Invigorating brands, elevating customer relationships and creating environments ripe for innovation

At this year’s Packaging Experience Summit, she stood out and not because of her bouncy curls or because of her colorful tattoos. No matter what the topic, whether it was product development or digital printing for packaging, she always tied the topic back to storytelling. What I would learn is that her focus wasn’t on the story, but what the story helped connect: the people.

Psychology and storytelling

Maura Hardman is public relations and marketing manager for Seattle Cider Company, Two Beers Brewing Co. and Sound Craft Seltzer Co. Before her current role as PR and marketing maven for the craft brewing industry, Hardman did marketing for Whole Foods Market; rebranded events for Lifelong AIDS Alliance as well as forecasted and oversaw the nonprofit’s marketing budget; and worked as an international youth development advocate for the Peace Corps. Hardman also holds a degree in psychology, which she will tell you is great preparation for a marketing career.

“Figuring out how people’s minds work and what matters to people, which are what the studies of psychology and sociology try to do, are also what we’re trying to do as marketers,” Hardman explains. “Having that kind of background and getting a little bit of insight into how people work has been so helpful because I’m not just trying to talk at them with my storytelling. My storytelling is about finding those stories that appeal to people at their most human level and trying to connect with them.”

Becoming a marketer

She’s put those skills to use both in the nonprofit and for-profit sectors. First working in youth development as an international volunteer for the Peace Corps.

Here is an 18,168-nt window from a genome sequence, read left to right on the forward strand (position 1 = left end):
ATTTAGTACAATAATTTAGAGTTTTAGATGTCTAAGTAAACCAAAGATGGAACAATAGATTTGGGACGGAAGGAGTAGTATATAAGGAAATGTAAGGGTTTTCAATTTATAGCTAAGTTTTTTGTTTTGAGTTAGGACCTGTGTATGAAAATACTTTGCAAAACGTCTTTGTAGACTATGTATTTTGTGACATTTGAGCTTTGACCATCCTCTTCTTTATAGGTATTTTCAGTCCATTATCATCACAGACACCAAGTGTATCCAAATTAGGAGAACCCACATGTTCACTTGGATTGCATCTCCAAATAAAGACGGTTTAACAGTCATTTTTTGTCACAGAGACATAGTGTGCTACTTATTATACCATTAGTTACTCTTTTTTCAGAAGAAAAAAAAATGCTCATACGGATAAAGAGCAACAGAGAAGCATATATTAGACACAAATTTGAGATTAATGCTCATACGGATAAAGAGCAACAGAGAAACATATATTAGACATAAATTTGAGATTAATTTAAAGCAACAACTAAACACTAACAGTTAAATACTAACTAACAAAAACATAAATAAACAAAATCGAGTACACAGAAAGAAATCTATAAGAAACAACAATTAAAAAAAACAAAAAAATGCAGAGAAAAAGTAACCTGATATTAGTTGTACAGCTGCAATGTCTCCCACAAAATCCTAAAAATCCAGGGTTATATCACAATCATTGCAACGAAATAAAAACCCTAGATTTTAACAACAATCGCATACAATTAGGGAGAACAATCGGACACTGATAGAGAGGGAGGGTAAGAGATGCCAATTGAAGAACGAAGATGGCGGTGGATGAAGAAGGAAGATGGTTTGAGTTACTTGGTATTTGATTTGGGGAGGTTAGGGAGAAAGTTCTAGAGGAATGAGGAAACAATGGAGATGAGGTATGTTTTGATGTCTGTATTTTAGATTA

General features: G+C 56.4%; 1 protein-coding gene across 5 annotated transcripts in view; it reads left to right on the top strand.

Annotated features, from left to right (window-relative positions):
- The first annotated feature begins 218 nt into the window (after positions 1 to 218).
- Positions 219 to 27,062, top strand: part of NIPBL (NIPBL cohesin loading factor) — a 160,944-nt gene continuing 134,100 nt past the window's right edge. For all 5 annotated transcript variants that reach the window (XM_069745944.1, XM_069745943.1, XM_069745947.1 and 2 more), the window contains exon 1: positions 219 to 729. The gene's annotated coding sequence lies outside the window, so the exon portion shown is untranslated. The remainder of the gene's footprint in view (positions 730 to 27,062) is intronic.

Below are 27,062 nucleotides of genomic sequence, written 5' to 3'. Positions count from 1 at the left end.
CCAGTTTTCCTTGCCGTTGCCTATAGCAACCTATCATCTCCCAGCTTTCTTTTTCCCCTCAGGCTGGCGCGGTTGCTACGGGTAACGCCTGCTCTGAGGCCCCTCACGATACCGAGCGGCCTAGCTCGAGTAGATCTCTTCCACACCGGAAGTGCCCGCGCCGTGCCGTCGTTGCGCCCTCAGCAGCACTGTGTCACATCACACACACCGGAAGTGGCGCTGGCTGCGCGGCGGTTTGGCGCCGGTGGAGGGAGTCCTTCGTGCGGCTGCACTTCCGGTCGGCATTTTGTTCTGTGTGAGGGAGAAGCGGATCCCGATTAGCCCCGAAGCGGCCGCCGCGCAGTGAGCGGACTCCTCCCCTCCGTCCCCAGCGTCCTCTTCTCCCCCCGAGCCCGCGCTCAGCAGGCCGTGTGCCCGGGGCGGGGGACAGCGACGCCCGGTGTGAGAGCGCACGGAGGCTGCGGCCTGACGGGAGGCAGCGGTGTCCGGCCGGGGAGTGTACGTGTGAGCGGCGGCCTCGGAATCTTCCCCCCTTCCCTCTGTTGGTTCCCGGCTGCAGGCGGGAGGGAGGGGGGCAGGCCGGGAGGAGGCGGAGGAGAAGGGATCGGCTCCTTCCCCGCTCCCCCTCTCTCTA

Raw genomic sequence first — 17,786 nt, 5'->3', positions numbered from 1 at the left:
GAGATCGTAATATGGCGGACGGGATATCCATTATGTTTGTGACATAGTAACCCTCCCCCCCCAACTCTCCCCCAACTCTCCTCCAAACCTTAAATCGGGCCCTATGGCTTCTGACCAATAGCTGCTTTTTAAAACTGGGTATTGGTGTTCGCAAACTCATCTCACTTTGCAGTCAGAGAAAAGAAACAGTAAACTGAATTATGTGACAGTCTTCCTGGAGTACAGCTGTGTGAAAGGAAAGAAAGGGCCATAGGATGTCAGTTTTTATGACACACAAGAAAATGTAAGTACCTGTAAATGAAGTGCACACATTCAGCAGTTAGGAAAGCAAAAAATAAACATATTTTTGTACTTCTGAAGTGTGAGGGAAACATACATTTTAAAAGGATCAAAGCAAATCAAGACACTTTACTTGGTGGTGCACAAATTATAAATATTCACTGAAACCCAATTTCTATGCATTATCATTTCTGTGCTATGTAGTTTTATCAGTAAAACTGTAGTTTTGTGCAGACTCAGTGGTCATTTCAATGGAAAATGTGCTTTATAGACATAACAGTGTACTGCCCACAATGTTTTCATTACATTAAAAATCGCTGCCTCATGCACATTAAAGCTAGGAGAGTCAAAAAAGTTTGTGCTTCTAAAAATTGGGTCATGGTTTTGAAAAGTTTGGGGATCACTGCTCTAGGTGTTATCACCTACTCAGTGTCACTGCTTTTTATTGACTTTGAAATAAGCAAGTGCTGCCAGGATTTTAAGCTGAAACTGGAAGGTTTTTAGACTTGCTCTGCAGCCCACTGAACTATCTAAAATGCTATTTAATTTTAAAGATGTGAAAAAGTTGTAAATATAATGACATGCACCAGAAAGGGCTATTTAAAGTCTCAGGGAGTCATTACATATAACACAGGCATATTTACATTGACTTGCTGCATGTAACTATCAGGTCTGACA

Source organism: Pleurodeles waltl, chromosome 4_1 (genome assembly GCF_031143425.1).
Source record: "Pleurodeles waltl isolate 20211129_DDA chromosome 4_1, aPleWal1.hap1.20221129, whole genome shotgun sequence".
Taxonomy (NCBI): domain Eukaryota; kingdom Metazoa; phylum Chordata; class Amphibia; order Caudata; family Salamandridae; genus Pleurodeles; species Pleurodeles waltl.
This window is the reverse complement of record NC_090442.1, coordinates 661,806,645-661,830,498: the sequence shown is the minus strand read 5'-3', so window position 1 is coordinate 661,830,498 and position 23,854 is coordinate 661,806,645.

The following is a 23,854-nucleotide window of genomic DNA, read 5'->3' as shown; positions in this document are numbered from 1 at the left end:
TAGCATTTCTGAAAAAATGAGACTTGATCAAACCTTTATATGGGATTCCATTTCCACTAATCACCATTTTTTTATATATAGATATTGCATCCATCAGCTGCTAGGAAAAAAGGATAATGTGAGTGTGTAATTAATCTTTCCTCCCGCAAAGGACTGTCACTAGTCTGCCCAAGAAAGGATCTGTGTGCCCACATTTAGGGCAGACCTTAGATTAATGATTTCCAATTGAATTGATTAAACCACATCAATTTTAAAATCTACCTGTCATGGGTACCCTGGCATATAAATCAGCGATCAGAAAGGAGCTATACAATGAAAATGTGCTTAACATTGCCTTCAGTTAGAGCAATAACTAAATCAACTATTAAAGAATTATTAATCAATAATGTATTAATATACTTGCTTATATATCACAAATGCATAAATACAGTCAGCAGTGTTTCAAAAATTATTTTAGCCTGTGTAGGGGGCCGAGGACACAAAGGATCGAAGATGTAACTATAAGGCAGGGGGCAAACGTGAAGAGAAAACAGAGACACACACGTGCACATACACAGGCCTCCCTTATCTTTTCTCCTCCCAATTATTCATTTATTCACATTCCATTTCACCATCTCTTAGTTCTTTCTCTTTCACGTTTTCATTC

“Living in a place that’s somewhat unknown to you requires you to be scrappy and flexible,” Hardman says. “Going to another country, you have to adapt to the culture in a way that’s very similar to how you have to adapt to an existing culture when you join a new organization.”

Joining a new organization, she explains, requires “meeting people where they are at” versus expecting the culture to change to accommodate you. It also requires taking your unique background and skills to elevate that business, whether it’s for-profit or non-profit.

It was during her work in the Ukraine for the Peace Corps that Hardman learned to truly craft messages for distinct and different audiences, work within the constraints of a tight budget, collaborate across an organization and gained expertise in communicating about HIV and AIDS specifically, as part of the President’s Emergency Plan for AIDS Relief (PEPFAR). 

“My background from my Peace Corps work directly led to my work in the Lifelong AIDS Alliance,” Hardman explains. “I hadn’t done a lot of professional event planning at the time. But they liked me, and they liked the experiences in my background and my attitude of ‘get it done.’ So they took a chance on me at the same time when Twitter was just starting and Instagram didn’t even exist.”

Because the Alliance, like many organizations, didn’t yet have a person dedicated to social media marketing, Hardman took her “get it done” attitude and started telling client stories on social media. It was there that Hardman found her love for marketing.

Soon Hardman was taking on more marketing responsibilities, including buying print and radio advertising.

Understanding what’s needed for the win-win

These skills served Hardman well when she jumped from the nonprofit world to for-profit business, specifically in marketing for Whole Foods. In addition to her newly gained marketing skills, Hardman pulled on her collaborative skills gained at the Peace Corps. “I try to be the type of person that I would want to work with,” Hardman says, “which means I try to be a collaborative and good listener. Putting yourself in someone else’s shoes makes you think hard about their goals. I ask, ‘What do they want to get out of a collaboration or a partnership?’ and then “How can we make something mutually beneficial.” A lot of that wanting to meet people in the middle or even go a little bit past that on my side comes from nonprofit work.”

Leveraging these skills, Hardman was able to not only help market Whole Foods but also elevate strategic relationships with community partners in a manner that strengthened Whole Foods Market’s missions and impact in the communities it serves.